Chicago Mayor Rahm Emanuel has reached a long sought-after agreement with two major airlines — United and American — to build a new runway at O'Hare airport. The $1.3 billion project will increase capacity at the congested airfield in hopes of reducing delays.
However, the deal does not include an agreement with the airlines to increase terminal space and add new gates, which some travel industry experts say is critical to reducing congestion at O'Hare, an airport notorious among frequent fliers for delays.
The new runway will complete a modernization project that began more than a decade ago, changing O'Hare's configuration from several intersecting runways to a configuration of six parallel, east-to-west runways and two diagonal runways.
"This new runway that will now be built is one of the final steps in realizing a fully modernized and efficient O'Hare International Airport," said FAA Administrator Michael Huerta at a Sunday news conference at O'Hare announcing the agreement.
"When runway 9C/27C is completed, it will allow for arrivals and departures to operate on different runways in the north half of the airport," Huerta said. "And this will enable more on-time operations and greater safety margins for incoming and outgoing aircraft."
The building of the new runway and decommissioning of a diagonal runway will allow for construction of a new, more direct taxiway to O'Hare's terminals, eliminating a long, circuitous and time-consuming journey that many planes now make after landing to get to their gates. The project also calls for constructing deicing pads away from the gates, so planes no longer have to remain at and tie up gates while being deiced in snowy weather.
Mayor Emanuel acknowledged that the city in the past has often been too focused on whether O'Hare would surpass Atlanta's Hartsfield-Jackson International as the nation's busiest airport. "The measure going forward from now on," Emanuel said Sunday, "is not whether we are the busiest but whether we are the best."
"So today, we're not only laying the groundwork for a 21st-century airport, but it will power a Chicago for the 21st-century economy," the mayor added.
A Welcome Distraction For The Beleaguered Mayor
For Emanuel, the agreement allowed him to shift away from the rising tensions in the city and continuous controversy over his administration's handling of the release of dash-cam video showing the fatal shooting of 17-year-old Laquan McDonald by a Chicago police officer.
And Emanuel is hoping to spread the wealth from the $1.3 billion infrastructure project to underserved communities in the city.
"We're going to do something different with this investment," he said in laying out how the city will establish contracting rules to allow minorities to gain a significant share of the estimated 5,000 construction and professional services jobs expected to be created by the project.
"We're going to do it in a way where O'Hare is no longer an island ... and make sure that everybody from every part of the city of Chicago participates in the growth of O'Hare."
Shari Runner, president and CEO of the Chicago Urban League, said with projects like this one, "communities of color in our great city often ask, what is that going to do about jobs for me, and what is that going to do about investment in our businesses that are struggling?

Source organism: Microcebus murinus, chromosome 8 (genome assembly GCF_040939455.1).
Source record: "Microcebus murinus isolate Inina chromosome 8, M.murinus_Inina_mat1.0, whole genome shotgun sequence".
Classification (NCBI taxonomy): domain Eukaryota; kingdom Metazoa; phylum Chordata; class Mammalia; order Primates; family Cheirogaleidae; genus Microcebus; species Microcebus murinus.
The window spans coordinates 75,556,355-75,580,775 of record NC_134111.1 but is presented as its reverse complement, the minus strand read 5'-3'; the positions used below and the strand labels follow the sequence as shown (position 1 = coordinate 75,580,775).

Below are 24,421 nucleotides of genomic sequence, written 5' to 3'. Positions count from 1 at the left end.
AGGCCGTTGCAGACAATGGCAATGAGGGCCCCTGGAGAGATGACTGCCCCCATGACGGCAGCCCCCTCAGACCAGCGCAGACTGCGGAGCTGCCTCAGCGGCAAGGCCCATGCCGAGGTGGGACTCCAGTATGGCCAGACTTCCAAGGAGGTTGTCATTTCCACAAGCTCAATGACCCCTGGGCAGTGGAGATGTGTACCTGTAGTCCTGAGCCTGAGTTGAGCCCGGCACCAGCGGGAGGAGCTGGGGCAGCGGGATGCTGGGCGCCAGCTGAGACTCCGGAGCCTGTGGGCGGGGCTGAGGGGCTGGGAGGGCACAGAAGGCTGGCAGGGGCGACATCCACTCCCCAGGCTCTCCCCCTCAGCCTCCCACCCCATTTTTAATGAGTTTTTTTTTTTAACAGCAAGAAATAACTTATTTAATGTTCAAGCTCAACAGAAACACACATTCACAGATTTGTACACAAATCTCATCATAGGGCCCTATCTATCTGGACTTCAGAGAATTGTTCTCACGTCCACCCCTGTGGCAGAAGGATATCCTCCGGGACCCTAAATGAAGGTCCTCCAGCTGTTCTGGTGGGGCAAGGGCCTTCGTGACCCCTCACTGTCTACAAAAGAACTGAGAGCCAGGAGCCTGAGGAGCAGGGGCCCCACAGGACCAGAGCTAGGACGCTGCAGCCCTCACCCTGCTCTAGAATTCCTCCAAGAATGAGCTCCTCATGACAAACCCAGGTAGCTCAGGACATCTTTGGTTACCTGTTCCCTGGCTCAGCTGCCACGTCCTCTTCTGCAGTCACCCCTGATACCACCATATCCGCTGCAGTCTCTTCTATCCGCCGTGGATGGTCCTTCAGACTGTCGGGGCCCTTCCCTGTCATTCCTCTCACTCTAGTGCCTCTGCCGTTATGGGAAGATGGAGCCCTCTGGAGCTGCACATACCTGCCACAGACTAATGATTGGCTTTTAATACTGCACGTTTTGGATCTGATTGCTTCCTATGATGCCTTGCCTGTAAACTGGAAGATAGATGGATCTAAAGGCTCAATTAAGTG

"So it's important to us ... to make sure that this is going to be not only a diverse workforce, but a diverse contracting opportunity for our businesses and bring some income back into our communities."
But the airport expansion project is not without controversy itself. Many city and suburban residents who live near the airport have been complaining about increased jet noise under recently adopted east-west takeoff and landing patterns, and some of their elected representatives fear even more disruptive noise from the new, sixth runway.
"We believe that prioritizing the construction of yet another east-west runway without first addressing the significant increases in noise that our constituents have endured since the implementation of the O'Hare Modernization Program comes at the expense of our constituents' health and property values," U.S. Reps. Mike Quigley, Tammy Duckworth and Jan Schakowsky, all Democrats, said in a joint statement.
Still No Terminal Expansions
Despite the city spending $10 billion since 2005 building new runways and shifting to the east-west configuration to increase capacity and reduce delays, O'Hare still has some of the longest delays among large airports nationwide.
And some travel industry experts say what O'Hare really needs is more terminal space and additional gates.
"The shortage of gates is a serious issue that has to be addressed," travel industry analyst Henry Harteveldt of San Francisco-based Atmosphere Research Group told the Chicago Tribune. But United Airlines and American Airlines, which both have major hubs at O'Hare and dominate the air and gate space there, have long opposed additional gates that could allow low-cost competitors, including JetBlue, Virgin America and Spirit, to add flights and gain greater market share. "That borders on anti-competitive behavior," said Harteveltd.
Chicago Aviation Commissioner Ginger Evans says the deal brokered to build a new runway is a first major step toward new gates, saying, "This is the key to being able to do what we've all been waiting for for so many years, which is to add gates to the main terminal complex at O'Hare."
Evans says the next step is negotiating new use and lease agreements with American and United. Current deals expire in 2018.
The city expects to break ground on the new runway in May, with completion expected by 2020.
Copyright NPR. View this article on npr.org.